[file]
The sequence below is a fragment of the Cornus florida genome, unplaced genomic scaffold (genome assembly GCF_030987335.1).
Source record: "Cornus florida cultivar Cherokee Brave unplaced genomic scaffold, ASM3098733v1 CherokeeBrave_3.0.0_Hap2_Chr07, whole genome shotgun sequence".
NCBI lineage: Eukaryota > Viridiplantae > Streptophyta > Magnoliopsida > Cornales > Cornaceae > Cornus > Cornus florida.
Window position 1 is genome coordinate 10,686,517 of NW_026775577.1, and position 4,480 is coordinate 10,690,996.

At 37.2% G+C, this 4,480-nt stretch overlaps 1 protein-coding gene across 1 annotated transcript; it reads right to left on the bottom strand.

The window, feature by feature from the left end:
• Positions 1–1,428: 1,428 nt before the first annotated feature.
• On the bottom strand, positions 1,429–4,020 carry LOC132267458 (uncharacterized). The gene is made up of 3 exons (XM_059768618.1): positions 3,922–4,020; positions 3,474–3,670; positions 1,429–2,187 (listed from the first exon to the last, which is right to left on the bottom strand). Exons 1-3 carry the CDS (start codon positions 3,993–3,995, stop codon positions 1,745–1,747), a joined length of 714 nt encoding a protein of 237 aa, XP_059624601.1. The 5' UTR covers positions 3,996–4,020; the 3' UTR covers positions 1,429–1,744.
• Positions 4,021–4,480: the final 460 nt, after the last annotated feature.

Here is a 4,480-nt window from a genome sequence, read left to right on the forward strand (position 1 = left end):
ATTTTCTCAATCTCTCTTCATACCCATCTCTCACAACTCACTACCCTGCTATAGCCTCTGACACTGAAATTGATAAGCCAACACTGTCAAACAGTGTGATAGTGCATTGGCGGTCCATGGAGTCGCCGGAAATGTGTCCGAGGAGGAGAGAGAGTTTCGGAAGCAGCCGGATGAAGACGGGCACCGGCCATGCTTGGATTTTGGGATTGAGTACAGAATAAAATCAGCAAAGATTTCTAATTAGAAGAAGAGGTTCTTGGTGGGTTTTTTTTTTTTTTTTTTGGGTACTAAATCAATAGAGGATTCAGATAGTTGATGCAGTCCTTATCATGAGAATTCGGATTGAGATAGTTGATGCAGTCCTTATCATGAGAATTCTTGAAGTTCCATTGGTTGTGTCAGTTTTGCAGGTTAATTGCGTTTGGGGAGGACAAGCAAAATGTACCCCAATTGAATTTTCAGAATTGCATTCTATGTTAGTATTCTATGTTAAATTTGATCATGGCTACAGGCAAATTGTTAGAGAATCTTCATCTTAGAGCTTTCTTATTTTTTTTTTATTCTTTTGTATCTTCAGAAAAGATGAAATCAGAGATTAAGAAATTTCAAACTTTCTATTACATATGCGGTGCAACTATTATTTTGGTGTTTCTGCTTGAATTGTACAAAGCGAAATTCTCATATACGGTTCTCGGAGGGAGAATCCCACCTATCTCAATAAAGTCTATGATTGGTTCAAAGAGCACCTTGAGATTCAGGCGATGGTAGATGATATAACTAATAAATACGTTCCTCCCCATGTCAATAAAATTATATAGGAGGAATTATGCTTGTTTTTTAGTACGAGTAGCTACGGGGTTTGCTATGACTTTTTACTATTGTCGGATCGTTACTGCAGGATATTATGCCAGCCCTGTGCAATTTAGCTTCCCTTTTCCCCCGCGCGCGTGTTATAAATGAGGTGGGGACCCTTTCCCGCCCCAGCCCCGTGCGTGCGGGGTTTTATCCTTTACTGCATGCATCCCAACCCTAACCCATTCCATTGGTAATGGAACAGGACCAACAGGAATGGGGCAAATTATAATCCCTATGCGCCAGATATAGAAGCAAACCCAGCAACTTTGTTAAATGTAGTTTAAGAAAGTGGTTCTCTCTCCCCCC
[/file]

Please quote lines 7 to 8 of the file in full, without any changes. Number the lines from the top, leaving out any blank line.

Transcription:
• Positions 1–1,428: 1,428 nt before the first annotated feature.
• On the bottom strand, positions 1,429–4,020 carry LOC132267458 (uncharacterized). The gene is made up of 3 exons (XM_059768618.1): positions 3,922–4,020; positions 3,474–3,670; positions 1,429–2,187 (listed from the first exon to the last, which is right to left on the bottom strand). Exons 1-3 carry the CDS (start codon positions 3,993–3,995, stop codon positions 1,745–1,747), a joined length of 714 nt encoding a protein of 237 aa, XP_059624601.1. The 5' UTR covers positions 3,996–4,020; the 3' UTR covers positions 1,429–1,744.